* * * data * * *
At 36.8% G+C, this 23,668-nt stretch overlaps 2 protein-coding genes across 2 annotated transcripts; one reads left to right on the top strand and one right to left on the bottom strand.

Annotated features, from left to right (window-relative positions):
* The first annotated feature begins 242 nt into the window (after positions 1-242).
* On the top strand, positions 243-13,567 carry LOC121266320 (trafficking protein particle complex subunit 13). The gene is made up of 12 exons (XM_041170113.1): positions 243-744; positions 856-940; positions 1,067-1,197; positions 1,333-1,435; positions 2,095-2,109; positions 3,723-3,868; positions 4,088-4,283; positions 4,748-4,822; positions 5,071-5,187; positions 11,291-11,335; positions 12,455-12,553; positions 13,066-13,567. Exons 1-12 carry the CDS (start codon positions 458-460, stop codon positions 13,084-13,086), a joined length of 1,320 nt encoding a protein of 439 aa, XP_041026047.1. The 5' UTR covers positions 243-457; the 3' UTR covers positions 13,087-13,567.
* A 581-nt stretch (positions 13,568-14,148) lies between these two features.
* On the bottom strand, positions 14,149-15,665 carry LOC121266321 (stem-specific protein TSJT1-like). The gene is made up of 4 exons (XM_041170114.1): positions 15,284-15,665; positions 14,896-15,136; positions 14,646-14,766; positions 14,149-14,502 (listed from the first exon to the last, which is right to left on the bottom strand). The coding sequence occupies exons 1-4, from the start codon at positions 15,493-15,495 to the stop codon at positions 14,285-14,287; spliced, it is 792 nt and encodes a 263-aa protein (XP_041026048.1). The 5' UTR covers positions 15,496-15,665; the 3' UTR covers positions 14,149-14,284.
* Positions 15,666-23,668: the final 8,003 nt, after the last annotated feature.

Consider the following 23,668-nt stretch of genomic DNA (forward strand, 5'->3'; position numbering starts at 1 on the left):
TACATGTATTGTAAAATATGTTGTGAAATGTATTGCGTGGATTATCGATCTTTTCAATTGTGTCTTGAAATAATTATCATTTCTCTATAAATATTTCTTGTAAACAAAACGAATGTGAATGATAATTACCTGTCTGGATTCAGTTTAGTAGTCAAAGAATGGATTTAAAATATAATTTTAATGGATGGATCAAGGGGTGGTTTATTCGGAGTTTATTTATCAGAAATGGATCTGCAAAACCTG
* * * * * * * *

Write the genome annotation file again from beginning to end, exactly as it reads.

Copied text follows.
At 36.8% G+C, this 23,668-nt stretch overlaps 2 protein-coding genes across 2 annotated transcripts; one reads left to right on the top strand and one right to left on the bottom strand.

Annotated features, from left to right (window-relative positions):
* The first annotated feature begins 242 nt into the window (after positions 1-242).
* On the top strand, positions 243-13,567 carry LOC121266320 (trafficking protein particle complex subunit 13). The gene is made up of 12 exons (XM_041170113.1): positions 243-744; positions 856-940; positions 1,067-1,197; positions 1,333-1,435; positions 2,095-2,109; positions 3,723-3,868; positions 4,088-4,283; positions 4,748-4,822; positions 5,071-5,187; positions 11,291-11,335; positions 12,455-12,553; positions 13,066-13,567. Exons 1-12 carry the CDS (start codon positions 458-460, stop codon positions 13,084-13,086), a joined length of 1,320 nt encoding a protein of 439 aa, XP_041026047.1. The 5' UTR covers positions 243-457; the 3' UTR covers positions 13,087-13,567.
* A 581-nt stretch (positions 13,568-14,148) lies between these two features.
* On the bottom strand, positions 14,149-15,665 carry LOC121266321 (stem-specific protein TSJT1-like). The gene is made up of 4 exons (XM_041170114.1): positions 15,284-15,665; positions 14,896-15,136; positions 14,646-14,766; positions 14,149-14,502 (listed from the first exon to the last, which is right to left on the bottom strand). The coding sequence occupies exons 1-4, from the start codon at positions 15,493-15,495 to the stop codon at positions 14,285-14,287; spliced, it is 792 nt and encodes a 263-aa protein (XP_041026048.1). The 5' UTR covers positions 15,496-15,665; the 3' UTR covers positions 14,149-14,284.
* Positions 15,666-23,668: the final 8,003 nt, after the last annotated feature.

Consider the following 23,668-nt stretch of genomic DNA (forward strand, 5'->3'; position numbering starts at 1 on the left):
TACATGTATTGTAAAATATGTTGTGAAATGTATTGCGTGGATTATCGATCTTTTCAATTGTGTCTTGAAATAATTATCATTTCTCTATAAATATTTCTTGTAAACAAAACGAATGTGAATGATAATTACCTGTCTGGATTCAGTTTAGTAGTCAAAGAATGGATTTAAAATATAATTTTAATGGATGGATCAAGGGGTGGTTTATTCGGAGTTTATTTATCAGAAATGGATCTGCAAAACCTG